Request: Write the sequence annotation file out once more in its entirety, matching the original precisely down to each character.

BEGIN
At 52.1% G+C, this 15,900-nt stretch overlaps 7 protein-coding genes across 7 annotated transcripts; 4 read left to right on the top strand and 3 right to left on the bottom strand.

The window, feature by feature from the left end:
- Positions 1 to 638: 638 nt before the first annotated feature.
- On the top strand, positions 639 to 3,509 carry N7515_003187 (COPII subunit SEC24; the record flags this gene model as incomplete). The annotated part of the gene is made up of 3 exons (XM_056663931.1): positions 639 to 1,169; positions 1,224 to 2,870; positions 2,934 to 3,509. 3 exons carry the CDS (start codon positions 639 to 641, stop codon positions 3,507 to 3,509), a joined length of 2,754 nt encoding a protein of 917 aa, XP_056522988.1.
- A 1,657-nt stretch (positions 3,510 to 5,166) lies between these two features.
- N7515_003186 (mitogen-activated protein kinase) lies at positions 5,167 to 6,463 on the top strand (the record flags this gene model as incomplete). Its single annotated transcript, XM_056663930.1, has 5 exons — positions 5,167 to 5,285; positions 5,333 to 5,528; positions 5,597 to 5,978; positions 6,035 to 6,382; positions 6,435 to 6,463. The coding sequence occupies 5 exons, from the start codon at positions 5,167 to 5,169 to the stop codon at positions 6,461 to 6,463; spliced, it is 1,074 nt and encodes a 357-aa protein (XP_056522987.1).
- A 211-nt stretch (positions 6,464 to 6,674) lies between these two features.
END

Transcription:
At 52.1% G+C, this 15,900-nt stretch overlaps 7 protein-coding genes across 7 annotated transcripts; 4 read left to right on the top strand and 3 right to left on the bottom strand.

The window, feature by feature from the left end:
- Positions 1 to 638: 638 nt before the first annotated feature.
- On the top strand, positions 639 to 3,509 carry N7515_003187 (COPII subunit SEC24; the record flags this gene model as incomplete). The annotated part of the gene is made up of 3 exons (XM_056663931.1): positions 639 to 1,169; positions 1,224 to 2,870; positions 2,934 to 3,509. 3 exons carry the CDS (start codon positions 639 to 641, stop codon positions 3,507 to 3,509), a joined length of 2,754 nt encoding a protein of 917 aa, XP_056522988.1.
- A 1,657-nt stretch (positions 3,510 to 5,166) lies between these two features.
- N7515_003186 (mitogen-activated protein kinase) lies at positions 5,167 to 6,463 on the top strand (the record flags this gene model as incomplete). Its single annotated transcript, XM_056663930.1, has 5 exons — positions 5,167 to 5,285; positions 5,333 to 5,528; positions 5,597 to 5,978; positions 6,035 to 6,382; positions 6,435 to 6,463. The coding sequence occupies 5 exons, from the start codon at positions 5,167 to 5,169 to the stop codon at positions 6,461 to 6,463; spliced, it is 1,074 nt and encodes a 357-aa protein (XP_056522987.1).
- A 211-nt stretch (positions 6,464 to 6,674) lies between these two features.